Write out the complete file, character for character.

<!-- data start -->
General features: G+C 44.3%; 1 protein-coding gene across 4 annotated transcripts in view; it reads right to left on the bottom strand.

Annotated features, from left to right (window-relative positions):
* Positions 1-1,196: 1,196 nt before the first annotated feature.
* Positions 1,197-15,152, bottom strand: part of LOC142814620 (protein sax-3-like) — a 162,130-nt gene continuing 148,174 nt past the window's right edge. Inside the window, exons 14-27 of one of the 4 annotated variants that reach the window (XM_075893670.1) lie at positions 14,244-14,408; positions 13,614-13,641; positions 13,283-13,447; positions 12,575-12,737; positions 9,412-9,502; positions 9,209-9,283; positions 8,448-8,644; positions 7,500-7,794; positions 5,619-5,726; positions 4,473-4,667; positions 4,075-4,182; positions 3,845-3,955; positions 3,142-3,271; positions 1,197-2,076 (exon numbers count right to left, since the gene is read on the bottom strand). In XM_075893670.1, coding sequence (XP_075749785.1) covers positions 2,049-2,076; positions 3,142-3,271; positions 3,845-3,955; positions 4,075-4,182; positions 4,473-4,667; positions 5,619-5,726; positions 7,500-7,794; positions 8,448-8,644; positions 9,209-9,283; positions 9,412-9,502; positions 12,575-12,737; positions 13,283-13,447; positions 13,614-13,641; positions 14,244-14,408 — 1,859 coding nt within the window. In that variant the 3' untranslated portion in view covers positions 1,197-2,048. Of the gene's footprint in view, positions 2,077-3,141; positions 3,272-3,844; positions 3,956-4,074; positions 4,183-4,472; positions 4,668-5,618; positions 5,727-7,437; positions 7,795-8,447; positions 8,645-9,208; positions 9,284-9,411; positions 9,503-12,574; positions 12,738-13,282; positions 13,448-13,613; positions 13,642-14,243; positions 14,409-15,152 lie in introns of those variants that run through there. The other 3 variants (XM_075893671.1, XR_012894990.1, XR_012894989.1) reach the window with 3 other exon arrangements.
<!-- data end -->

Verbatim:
General features: G+C 44.3%; 1 protein-coding gene across 4 annotated transcripts in view; it reads right to left on the bottom strand.

Annotated features, from left to right (window-relative positions):
* Positions 1-1,196: 1,196 nt before the first annotated feature.
* Positions 1,197-15,152, bottom strand: part of LOC142814620 (protein sax-3-like) — a 162,130-nt gene continuing 148,174 nt past the window's right edge. Inside the window, exons 14-27 of one of the 4 annotated variants that reach the window (XM_075893670.1) lie at positions 14,244-14,408; positions 13,614-13,641; positions 13,283-13,447; positions 12,575-12,737; positions 9,412-9,502; positions 9,209-9,283; positions 8,448-8,644; positions 7,500-7,794; positions 5,619-5,726; positions 4,473-4,667; positions 4,075-4,182; positions 3,845-3,955; positions 3,142-3,271; positions 1,197-2,076 (exon numbers count right to left, since the gene is read on the bottom strand). In XM_075893670.1, coding sequence (XP_075749785.1) covers positions 2,049-2,076; positions 3,142-3,271; positions 3,845-3,955; positions 4,075-4,182; positions 4,473-4,667; positions 5,619-5,726; positions 7,500-7,794; positions 8,448-8,644; positions 9,209-9,283; positions 9,412-9,502; positions 12,575-12,737; positions 13,283-13,447; positions 13,614-13,641; positions 14,244-14,408 — 1,859 coding nt within the window. In that variant the 3' untranslated portion in view covers positions 1,197-2,048. Of the gene's footprint in view, positions 2,077-3,141; positions 3,272-3,844; positions 3,956-4,074; positions 4,183-4,472; positions 4,668-5,618; positions 5,727-7,437; positions 7,795-8,447; positions 8,645-9,208; positions 9,284-9,411; positions 9,503-12,574; positions 12,738-13,282; positions 13,448-13,613; positions 13,642-14,243; positions 14,409-15,152 lie in introns of those variants that run through there. The other 3 variants (XM_075893671.1, XR_012894990.1, XR_012894989.1) reach the window with 3 other exon arrangements.